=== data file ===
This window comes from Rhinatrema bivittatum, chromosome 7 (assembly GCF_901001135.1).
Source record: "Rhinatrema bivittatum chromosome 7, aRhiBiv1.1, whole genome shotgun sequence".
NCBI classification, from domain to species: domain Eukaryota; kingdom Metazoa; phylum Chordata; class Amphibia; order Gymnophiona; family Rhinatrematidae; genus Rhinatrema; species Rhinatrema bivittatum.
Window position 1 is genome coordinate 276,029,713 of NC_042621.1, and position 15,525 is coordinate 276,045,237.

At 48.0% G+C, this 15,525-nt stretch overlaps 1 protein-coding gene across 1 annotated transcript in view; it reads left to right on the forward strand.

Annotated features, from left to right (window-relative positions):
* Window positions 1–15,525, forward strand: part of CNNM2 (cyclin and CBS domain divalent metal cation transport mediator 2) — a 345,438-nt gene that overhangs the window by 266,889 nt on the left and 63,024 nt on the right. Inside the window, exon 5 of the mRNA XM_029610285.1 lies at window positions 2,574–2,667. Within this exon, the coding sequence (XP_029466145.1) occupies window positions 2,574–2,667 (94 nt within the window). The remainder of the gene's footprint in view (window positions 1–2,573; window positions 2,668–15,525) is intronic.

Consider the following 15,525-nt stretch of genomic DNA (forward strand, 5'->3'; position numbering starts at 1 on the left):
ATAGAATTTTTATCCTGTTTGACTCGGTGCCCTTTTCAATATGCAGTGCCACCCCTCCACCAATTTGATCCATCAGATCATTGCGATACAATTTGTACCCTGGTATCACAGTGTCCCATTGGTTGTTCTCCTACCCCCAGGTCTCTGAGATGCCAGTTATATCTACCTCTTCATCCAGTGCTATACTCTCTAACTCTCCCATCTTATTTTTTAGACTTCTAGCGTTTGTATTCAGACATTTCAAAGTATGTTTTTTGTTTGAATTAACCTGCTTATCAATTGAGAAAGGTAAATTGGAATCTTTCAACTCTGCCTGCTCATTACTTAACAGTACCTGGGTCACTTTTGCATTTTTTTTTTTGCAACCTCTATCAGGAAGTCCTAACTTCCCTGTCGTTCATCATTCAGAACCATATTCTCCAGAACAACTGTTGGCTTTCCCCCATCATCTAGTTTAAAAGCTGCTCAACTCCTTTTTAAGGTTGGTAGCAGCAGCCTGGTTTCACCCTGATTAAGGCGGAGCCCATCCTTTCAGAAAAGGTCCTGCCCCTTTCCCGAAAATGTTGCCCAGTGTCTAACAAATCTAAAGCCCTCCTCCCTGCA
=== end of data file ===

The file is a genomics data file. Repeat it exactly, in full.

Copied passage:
This window comes from Rhinatrema bivittatum, chromosome 7 (assembly GCF_901001135.1).
Source record: "Rhinatrema bivittatum chromosome 7, aRhiBiv1.1, whole genome shotgun sequence".
NCBI classification, from domain to species: domain Eukaryota; kingdom Metazoa; phylum Chordata; class Amphibia; order Gymnophiona; family Rhinatrematidae; genus Rhinatrema; species Rhinatrema bivittatum.
Window position 1 is genome coordinate 276,029,713 of NC_042621.1, and position 15,525 is coordinate 276,045,237.

At 48.0% G+C, this 15,525-nt stretch overlaps 1 protein-coding gene across 1 annotated transcript in view; it reads left to right on the forward strand.

Annotated features, from left to right (window-relative positions):
* Window positions 1–15,525, forward strand: part of CNNM2 (cyclin and CBS domain divalent metal cation transport mediator 2) — a 345,438-nt gene that overhangs the window by 266,889 nt on the left and 63,024 nt on the right. Inside the window, exon 5 of the mRNA XM_029610285.1 lies at window positions 2,574–2,667. Within this exon, the coding sequence (XP_029466145.1) occupies window positions 2,574–2,667 (94 nt within the window). The remainder of the gene's footprint in view (window positions 1–2,573; window positions 2,668–15,525) is intronic.

Consider the following 15,525-nt stretch of genomic DNA (forward strand, 5'->3'; position numbering starts at 1 on the left):
ATAGAATTTTTATCCTGTTTGACTCGGTGCCCTTTTCAATATGCAGTGCCACCCCTCCACCAATTTGATCCATCAGATCATTGCGATACAATTTGTACCCTGGTATCACAGTGTCCCATTGGTTGTTCTCCTACCCCCAGGTCTCTGAGATGCCAGTTATATCTACCTCTTCATCCAGTGCTATACTCTCTAACTCTCCCATCTTATTTTTTAGACTTCTAGCGTTTGTATTCAGACATTTCAAAGTATGTTTTTTGTTTGAATTAACCTGCTTATCAATTGAGAAAGGTAAATTGGAATCTTTCAACTCTGCCTGCTCATTACTTAACAGTACCTGGGTCACTTTTGCATTTTTTTTTTTGCAACCTCTATCAGGAAGTCCTAACTTCCCTGTCGTTCATCATTCAGAACCATATTCTCCAGAACAACTGTTGGCTTTCCCCCATCATCTAGTTTAAAAGCTGCTCAACTCCTTTTTAAGGTTGGTAGCAGCAGCCTGGTTTCACCCTGATTAAGGCGGAGCCCATCCTTTCAGAAAAGGTCCTGCCCCTTTCCCGAAAATGTTGCCCAGTGTCTAACAAATCTAAAGCCCTCCTCCCTGCA